I’ve been diving into “Human Enhancement” (Oxford) as of late, and came across a topic that was bristling in my own mind before I saw the name of the chapter. In the chapter called “Prejudice and Moral Status of Enhanced Beings,” Julian Savulescu, Director of the Oxford Uehiro Centre for Practical Ethics, covers the moral conundrum that I’ve many times mulled over, namely:

We don’t care much about flies, rats, or even cows – and so we use them pretty exclusively for our own ends (with respect to cows and rats) or feel just fine in killing them (with respect to flies). If a species from another planet, or an intelligence created on our own planet was as superior to us in it’s computational / physical / volitional capacities as we are to flies, would it not be granted the same privilege to treat us (humanity) in a similar way as we treat other creatures?

The Scalar Model

If we are given moral status in a “scalar” fashion, because we have, say, 5% of the computational capacity of these new life forms – then our being treated like cattle depends on our relative traits and qualities. Maybe the aliens are much stronger, bigger, faster… but not so much to see us as fruit-fly equivalents. Under these conditions, we might be saved.

For Savelescu, this scale is generally – at least for us as humans – based off of a perception of what a “person” is (personism) – such as rationality, compassion, a concept of self and identity, etc…

Threshold Model

In the Threshold model, there is a “line drawn” as to what constitutes a creature that is not disturbed, and what constitutes a creature that might be used however we need to use it for other ends. In other words at a certain level of self-awareness, empathy, rationality, etc… we shall be granted the moral status to have us be left more or less to our own devices, rather than to be either eliminated to used as a resource for more capable beings.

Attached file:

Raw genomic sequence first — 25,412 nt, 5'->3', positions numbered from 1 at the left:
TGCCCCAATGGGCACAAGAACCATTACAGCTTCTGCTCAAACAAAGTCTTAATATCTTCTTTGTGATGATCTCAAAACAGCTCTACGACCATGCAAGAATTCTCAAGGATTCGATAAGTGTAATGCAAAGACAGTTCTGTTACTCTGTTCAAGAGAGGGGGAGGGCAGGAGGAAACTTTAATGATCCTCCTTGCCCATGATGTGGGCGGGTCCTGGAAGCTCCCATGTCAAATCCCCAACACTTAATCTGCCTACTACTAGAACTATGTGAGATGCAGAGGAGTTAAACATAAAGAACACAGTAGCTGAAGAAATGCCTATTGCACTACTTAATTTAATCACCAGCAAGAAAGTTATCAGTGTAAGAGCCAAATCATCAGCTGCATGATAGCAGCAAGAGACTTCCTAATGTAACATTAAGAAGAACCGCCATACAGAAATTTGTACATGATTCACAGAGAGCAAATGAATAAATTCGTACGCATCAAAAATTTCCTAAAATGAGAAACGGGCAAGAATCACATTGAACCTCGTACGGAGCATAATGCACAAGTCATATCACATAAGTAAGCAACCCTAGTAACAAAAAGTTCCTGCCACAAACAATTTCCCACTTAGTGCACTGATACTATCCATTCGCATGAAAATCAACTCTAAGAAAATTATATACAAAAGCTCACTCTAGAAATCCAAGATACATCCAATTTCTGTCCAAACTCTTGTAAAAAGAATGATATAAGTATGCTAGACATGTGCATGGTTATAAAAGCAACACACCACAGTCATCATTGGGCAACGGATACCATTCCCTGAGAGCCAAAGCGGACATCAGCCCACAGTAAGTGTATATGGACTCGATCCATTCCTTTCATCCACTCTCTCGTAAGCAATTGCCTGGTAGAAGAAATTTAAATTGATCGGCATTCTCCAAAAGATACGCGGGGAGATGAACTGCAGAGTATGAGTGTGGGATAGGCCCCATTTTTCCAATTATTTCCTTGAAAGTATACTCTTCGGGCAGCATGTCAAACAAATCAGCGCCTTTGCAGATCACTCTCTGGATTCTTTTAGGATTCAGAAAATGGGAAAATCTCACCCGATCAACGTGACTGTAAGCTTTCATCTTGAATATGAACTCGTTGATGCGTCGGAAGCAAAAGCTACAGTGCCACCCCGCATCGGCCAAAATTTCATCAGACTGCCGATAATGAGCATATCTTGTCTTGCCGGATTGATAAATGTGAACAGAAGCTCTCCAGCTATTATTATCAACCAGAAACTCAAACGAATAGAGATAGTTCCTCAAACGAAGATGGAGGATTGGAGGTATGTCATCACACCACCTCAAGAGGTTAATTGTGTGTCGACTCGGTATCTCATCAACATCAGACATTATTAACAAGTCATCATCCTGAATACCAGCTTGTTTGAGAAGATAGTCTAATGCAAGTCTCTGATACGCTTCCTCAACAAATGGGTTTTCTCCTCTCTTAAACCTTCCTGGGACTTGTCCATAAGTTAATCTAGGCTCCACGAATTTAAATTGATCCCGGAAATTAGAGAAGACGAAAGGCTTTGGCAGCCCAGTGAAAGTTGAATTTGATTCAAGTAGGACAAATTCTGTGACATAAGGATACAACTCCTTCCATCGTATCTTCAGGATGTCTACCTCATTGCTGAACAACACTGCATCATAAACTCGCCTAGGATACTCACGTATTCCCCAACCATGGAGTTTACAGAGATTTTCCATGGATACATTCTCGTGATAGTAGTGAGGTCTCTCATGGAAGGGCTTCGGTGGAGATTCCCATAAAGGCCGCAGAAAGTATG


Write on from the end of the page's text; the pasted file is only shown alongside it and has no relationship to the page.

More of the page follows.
For Savelescu, this model likely leaves us un-modified humans safest in the advent of a post-human world, or an intelligent species arrival.

Potential Problems with Either Model

Scalar Improvement Imbalance:

One obvious problem with the Scalar model is the potential problem of relative growth between ourselves and the species or being who is higher than us. Lets say we (generally) have 5% of the “valued” qualities of alien species, yet those qualities for us more or less top off at adulthood. With an alien or super-human being, we might imagine that continued improvement would be much simpler, and much faster.

In other words, if 5% is the relative percentage of intelligence, compassion, etc… is required for us not to be treated like slave animals, food, or experimental rats, then we are likely in “big trouble” from the continued disparity between us and the species or beings above us. As their intelligence grows and grows (whether we speak of human-created superintelligence, or a species from another planet we can probably expect their rate of improvement of personal capacity to be higher than our own), our relative percentage of “valued” trait might sink to 3%, 1%, or .004%, at which point – assuming this species is using a scalar model – we’d be lunch, waste, or worse.

This has been referred to by Professor Hugo de Garis as “the species dominance question“, and it’s one that I believe will dominate global politics in the next 15-30 years. On the TEDx stage I’ve grappled with “enhanced humans” being more valuable than “regular humans”, and future, super-sentient AI being more morally worthy than humans.

My instinct tells me that in time, no species will get a free ride just for being “special”, and that the process of creative destruction that brought about humanity will eventually consume humanity on its way to whatever is next, whatever is stronger, whatever is smarter.

Even with great efforts put to forestall this process, in a long enough time horizon I think the best hope for humanity is either to:

  1. Upload our minds into blissful simulations (a la Black Mirror’s San Junipero, but much more intense, expansive, and blissful)
  2. “Bow out” graciously… dying off on our own accord and not being wiped out by machines forcefully

I’m not saying that I hope that these scenarios will befall humanity, but I feel that they may be the best that a feeble and weak species can hope for in the long term.

Morality / Ethics of Other-Worldly Being(s) as Questionable in Itself: